We had read that the Samaria Gorge was one of the must do things in Crete, so the next day we drove across the island to do the 11 mile hike. Let’s just say, before we even made it to the trailhead we knew our time would’ve been better spent staying in Heraklion. The drive itself was about 3 hours, which should’ve tipped us off to skip this adventure, but the hikers in us pushed on. The trail was relatively easy: it was very rocky and a bit technical, but it was all downhill. We finished the 11 miles in under 3 hours. The trail ends in Agia Roumeli where we had some ice cream and dipped our feet into the Libyan Sea. From there we had to take an hour long ferry ride to Sougia followed by a 2-ish hour bus ride back to the trailhead. It was an exhausting day to say the least. Overall we would NOT recommend the hike unless you’re staying in Chania and have more than 2 days on the island.
[I agree- if you have only a few days in Crete, skip the all-day (and expensive) trip to Samaria Gorge. And if you have been to a place like the Red River Gorge in Kentucky, you have seen better, in my opinion. -Matt]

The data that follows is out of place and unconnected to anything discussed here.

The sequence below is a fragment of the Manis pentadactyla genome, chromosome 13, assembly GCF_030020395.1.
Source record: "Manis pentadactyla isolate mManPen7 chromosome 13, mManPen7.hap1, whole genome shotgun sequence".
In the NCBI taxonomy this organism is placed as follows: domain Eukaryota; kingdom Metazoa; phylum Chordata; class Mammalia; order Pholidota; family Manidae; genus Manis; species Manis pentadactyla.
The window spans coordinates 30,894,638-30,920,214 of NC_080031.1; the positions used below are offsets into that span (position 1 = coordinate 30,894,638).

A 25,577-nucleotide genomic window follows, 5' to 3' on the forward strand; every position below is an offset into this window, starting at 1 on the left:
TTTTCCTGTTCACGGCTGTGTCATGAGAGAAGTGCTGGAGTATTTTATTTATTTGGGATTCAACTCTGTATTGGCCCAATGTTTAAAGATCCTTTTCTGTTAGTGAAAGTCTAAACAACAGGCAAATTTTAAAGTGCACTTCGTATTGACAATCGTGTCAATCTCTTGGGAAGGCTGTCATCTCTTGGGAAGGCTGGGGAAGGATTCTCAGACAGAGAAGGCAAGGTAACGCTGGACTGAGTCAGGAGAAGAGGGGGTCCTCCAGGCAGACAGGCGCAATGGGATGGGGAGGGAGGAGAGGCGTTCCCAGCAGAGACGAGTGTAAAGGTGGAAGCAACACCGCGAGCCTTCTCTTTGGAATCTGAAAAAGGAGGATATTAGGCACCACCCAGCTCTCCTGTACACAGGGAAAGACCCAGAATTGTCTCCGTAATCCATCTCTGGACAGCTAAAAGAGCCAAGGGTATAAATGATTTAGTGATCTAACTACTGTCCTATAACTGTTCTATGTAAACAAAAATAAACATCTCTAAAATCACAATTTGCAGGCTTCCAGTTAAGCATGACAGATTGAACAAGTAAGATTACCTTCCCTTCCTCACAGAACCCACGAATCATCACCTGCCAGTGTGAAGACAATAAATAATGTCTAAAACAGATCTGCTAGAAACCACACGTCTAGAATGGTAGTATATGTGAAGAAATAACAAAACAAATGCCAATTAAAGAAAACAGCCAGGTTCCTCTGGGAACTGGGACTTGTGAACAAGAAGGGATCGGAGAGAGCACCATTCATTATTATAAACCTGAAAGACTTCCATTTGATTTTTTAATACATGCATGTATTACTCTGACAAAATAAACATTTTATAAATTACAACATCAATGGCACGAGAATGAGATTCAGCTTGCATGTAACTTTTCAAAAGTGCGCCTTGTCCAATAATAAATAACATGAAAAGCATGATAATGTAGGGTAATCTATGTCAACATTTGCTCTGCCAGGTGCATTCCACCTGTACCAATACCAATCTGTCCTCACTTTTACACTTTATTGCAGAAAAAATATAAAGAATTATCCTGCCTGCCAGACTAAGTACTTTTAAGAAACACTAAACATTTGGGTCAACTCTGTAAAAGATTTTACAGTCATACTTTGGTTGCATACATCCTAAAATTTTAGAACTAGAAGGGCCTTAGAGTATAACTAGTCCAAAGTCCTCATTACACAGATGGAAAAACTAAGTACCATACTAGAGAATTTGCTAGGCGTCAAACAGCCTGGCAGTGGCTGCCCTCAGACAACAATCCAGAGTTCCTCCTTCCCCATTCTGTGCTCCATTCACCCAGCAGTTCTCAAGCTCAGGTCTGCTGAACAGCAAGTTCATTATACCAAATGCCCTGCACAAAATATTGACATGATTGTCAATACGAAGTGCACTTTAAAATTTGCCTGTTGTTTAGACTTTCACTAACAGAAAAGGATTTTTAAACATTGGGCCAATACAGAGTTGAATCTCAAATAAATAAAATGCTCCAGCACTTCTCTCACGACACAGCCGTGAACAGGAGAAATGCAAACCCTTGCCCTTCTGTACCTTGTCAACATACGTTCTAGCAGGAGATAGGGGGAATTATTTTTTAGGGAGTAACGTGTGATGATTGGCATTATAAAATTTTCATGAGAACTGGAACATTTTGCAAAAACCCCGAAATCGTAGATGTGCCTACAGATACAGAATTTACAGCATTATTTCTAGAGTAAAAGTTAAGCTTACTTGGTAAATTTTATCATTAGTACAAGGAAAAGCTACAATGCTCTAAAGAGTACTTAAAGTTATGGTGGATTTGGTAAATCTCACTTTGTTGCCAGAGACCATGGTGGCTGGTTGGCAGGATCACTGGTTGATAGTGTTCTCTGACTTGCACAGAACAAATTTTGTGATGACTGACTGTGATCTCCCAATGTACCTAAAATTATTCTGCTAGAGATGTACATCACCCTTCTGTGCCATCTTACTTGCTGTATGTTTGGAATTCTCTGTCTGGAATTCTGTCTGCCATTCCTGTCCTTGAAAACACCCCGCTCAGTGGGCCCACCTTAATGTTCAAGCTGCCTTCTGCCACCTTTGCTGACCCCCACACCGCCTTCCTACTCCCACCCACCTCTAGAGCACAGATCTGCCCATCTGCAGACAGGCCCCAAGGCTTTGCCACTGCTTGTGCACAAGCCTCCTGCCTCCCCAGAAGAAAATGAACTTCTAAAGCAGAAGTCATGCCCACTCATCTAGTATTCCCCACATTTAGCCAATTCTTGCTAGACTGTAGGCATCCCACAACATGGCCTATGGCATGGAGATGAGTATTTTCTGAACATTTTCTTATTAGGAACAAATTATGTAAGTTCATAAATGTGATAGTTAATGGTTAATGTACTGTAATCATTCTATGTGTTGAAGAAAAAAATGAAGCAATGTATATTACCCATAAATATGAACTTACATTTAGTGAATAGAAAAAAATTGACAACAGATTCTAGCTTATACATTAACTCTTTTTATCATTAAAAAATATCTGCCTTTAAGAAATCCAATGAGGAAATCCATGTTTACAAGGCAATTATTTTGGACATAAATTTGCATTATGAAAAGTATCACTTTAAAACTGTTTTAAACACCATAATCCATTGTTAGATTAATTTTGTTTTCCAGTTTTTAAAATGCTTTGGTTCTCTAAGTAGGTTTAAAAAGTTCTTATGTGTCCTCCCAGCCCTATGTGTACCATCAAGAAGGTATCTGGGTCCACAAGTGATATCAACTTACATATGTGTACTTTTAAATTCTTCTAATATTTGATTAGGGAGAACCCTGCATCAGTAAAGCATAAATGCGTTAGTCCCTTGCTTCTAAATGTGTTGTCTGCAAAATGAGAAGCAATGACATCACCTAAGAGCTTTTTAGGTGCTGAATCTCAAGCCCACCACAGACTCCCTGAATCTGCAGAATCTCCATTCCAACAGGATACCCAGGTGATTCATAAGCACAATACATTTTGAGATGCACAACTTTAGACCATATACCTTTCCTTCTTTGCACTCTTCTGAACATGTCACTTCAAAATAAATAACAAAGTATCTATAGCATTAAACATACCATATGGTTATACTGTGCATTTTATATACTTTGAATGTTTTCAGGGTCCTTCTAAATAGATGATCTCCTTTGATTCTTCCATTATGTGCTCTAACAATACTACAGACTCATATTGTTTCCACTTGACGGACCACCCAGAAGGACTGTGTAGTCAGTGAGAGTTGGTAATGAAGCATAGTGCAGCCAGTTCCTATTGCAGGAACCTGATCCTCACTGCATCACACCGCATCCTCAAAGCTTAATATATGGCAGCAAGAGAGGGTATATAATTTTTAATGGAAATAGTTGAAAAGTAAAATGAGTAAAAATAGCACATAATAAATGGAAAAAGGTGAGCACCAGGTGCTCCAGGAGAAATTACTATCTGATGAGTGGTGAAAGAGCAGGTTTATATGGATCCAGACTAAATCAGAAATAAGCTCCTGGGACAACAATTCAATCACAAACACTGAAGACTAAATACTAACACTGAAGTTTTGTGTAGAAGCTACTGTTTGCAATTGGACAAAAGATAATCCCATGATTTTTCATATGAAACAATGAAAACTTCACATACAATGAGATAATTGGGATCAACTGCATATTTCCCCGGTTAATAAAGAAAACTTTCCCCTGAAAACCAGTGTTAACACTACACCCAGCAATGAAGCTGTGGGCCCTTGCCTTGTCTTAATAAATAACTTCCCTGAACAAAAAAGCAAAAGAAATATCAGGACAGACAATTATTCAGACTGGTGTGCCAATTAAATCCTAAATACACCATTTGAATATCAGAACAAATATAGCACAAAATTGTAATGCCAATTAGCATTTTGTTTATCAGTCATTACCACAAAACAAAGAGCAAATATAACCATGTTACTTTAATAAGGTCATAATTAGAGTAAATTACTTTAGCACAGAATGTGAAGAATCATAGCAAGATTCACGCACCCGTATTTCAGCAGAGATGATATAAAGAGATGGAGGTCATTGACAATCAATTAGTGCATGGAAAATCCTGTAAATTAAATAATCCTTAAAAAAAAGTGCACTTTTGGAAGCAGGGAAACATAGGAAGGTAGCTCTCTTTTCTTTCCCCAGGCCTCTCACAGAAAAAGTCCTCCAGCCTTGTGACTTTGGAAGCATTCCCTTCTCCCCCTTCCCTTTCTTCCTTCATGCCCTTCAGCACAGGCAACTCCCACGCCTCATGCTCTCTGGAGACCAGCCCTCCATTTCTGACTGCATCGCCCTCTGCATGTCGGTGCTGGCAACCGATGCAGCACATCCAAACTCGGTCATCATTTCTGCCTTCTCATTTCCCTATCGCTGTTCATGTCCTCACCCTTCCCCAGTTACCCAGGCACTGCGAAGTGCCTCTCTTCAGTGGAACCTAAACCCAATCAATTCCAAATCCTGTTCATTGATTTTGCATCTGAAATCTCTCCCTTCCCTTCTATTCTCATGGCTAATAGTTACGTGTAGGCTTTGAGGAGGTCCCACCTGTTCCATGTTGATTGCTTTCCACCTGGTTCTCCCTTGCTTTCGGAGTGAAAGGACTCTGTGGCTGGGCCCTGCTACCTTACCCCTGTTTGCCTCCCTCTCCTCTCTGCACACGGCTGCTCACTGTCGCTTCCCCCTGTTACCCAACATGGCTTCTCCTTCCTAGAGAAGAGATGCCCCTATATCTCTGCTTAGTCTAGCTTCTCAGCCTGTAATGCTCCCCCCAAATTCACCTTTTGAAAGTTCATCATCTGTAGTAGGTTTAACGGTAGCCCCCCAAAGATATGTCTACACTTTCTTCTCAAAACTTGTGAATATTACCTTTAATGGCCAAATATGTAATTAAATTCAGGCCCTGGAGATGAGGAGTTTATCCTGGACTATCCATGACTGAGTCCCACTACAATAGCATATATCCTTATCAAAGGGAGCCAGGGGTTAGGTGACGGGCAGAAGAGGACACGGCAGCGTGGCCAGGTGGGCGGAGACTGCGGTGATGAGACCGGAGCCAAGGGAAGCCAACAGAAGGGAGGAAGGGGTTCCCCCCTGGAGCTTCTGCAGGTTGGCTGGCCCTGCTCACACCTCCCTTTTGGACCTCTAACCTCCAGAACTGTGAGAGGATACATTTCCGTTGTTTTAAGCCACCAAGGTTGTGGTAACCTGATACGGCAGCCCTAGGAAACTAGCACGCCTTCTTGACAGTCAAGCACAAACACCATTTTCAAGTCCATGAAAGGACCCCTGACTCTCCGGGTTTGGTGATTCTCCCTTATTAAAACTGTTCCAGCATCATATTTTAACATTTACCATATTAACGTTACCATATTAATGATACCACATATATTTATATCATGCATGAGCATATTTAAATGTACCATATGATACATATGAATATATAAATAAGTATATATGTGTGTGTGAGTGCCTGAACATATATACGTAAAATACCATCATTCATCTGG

From Crete we took a 2 hour ferry ride to Santorini. Santorini is idyllic Greece and is likely what you picture in your head when you hear the word. We had a little issue with the rental car company, which ended with us being charged a ridiculous amount for a Smart Car, but that’s a story for another day. We stayed in Oia surrounded by gorgeous whitewashed cave houses topped with bright blue domes. Matt booked us an amazing cave house in Finikia, just a short walk to Oia. If we had more time here (sadly we only had about 30 total hours) we would’ve gladly holed up in the cave. These houses were former wineries and maintained much of the original structure including large vats in the floors used to collect the grape juices.
We trekked down 300 stairs to Amoudi Bay and swam in the warm waters (highly, highly recommended if you go), ate fresh fish at a restaurant on the water, and watched the gorgeous sunset on our way back up. It gets very crowded at sunset because it’s apparently a very famous spot to watch, so restaurants fill up and the narrow streets get packed like sardines. Before we had to leave the next day we stopped for some beer at Santorini Brewing Company – we tasted the Red Donkey, Yellow Donkey, and Crazy Donkey (our favorite of the bunch) and took a bottle of Slow Donkey (a wine barrel aged brew) to enjoy outside.